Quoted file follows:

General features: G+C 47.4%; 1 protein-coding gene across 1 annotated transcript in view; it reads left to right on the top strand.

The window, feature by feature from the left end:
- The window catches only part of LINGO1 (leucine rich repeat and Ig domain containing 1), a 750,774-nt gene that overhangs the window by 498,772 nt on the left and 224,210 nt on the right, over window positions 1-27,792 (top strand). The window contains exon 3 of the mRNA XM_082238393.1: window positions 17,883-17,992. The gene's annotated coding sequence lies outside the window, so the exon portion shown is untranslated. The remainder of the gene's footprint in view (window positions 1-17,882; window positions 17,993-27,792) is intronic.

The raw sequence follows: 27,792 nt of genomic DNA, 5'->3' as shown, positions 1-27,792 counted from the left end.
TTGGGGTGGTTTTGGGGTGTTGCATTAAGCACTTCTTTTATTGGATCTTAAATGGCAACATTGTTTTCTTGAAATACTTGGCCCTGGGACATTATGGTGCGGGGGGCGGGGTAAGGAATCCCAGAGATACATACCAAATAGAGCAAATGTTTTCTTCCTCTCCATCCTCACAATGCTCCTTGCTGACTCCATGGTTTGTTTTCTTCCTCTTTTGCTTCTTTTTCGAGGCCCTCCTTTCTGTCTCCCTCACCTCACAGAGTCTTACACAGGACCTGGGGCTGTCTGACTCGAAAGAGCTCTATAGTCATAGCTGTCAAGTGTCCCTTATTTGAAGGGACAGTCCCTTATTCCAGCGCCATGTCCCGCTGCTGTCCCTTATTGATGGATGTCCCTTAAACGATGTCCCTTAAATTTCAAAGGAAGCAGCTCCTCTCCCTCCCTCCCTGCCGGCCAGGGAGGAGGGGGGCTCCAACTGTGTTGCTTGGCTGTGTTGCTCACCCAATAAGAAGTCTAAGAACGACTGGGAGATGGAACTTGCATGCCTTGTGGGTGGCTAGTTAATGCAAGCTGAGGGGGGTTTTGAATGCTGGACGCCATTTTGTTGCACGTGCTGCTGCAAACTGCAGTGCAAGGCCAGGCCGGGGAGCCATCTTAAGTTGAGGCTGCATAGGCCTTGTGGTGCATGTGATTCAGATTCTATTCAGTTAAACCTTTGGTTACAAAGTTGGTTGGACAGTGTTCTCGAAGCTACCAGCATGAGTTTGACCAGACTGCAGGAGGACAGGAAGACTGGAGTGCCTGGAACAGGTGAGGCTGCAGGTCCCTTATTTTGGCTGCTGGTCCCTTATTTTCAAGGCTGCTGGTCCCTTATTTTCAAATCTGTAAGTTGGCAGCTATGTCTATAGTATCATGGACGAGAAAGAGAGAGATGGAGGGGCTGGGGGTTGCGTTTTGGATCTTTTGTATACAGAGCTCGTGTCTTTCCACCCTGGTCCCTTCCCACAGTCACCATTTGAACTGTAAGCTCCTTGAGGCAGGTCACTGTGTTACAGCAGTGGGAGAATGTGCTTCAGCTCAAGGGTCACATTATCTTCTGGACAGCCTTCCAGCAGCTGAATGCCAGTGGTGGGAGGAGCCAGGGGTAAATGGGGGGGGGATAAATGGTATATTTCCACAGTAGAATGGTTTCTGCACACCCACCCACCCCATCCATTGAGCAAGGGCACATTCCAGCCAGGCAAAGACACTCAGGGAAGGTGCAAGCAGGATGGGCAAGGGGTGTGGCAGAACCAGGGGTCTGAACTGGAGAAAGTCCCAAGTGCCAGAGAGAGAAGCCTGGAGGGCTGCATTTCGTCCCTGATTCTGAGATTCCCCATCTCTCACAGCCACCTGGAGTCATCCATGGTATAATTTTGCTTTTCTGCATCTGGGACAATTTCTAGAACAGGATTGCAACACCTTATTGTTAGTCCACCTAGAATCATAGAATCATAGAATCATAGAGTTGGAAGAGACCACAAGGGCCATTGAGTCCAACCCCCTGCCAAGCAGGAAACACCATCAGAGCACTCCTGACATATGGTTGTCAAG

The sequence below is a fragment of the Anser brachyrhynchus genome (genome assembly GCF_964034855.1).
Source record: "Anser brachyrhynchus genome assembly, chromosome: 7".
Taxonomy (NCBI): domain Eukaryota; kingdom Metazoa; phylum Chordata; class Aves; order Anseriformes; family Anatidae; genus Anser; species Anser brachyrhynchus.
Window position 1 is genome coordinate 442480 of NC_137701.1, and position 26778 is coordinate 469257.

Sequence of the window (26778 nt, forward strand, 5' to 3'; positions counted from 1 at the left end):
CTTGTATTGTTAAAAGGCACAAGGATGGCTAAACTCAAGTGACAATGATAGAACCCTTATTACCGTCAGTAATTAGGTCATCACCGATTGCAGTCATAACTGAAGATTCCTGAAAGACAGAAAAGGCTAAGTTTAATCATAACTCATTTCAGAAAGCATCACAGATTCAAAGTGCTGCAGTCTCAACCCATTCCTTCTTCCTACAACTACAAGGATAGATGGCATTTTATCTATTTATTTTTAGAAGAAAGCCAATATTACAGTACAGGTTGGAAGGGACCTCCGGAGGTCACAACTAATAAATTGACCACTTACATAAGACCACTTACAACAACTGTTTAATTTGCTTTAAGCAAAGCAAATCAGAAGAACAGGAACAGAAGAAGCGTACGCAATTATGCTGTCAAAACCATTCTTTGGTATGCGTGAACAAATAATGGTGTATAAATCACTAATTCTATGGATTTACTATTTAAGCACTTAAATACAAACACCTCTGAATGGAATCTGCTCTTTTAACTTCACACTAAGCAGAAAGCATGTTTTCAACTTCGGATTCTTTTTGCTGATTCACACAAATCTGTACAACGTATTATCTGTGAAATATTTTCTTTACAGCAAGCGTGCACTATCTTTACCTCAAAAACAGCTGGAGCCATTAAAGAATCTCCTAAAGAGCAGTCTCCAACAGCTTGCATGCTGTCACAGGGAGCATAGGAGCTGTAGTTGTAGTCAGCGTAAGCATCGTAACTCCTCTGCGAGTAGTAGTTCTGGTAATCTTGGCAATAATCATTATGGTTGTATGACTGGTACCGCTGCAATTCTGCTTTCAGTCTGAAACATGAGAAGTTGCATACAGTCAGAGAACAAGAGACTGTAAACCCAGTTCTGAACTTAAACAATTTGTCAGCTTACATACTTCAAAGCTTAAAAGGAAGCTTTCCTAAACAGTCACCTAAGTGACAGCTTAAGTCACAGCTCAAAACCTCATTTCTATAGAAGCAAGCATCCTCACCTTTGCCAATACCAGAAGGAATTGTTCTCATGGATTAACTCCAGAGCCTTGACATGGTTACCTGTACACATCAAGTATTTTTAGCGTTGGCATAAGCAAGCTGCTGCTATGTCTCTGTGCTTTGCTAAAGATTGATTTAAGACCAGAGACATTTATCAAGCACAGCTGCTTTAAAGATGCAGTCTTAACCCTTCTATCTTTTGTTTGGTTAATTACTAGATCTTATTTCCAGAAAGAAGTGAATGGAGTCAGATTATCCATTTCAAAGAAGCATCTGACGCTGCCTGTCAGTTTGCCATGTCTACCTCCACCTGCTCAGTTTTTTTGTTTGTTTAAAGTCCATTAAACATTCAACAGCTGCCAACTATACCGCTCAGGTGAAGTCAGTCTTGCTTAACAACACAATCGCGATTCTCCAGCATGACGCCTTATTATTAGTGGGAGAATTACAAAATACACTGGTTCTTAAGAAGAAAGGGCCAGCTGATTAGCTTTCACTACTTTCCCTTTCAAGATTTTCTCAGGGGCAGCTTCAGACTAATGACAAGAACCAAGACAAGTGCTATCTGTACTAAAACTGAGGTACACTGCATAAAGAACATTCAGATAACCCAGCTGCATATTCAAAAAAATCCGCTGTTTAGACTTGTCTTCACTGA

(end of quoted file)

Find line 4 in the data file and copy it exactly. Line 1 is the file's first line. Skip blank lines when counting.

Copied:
The raw sequence follows: 27,792 nt of genomic DNA, 5'->3' as shown, positions 1-27,792 counted from the left end.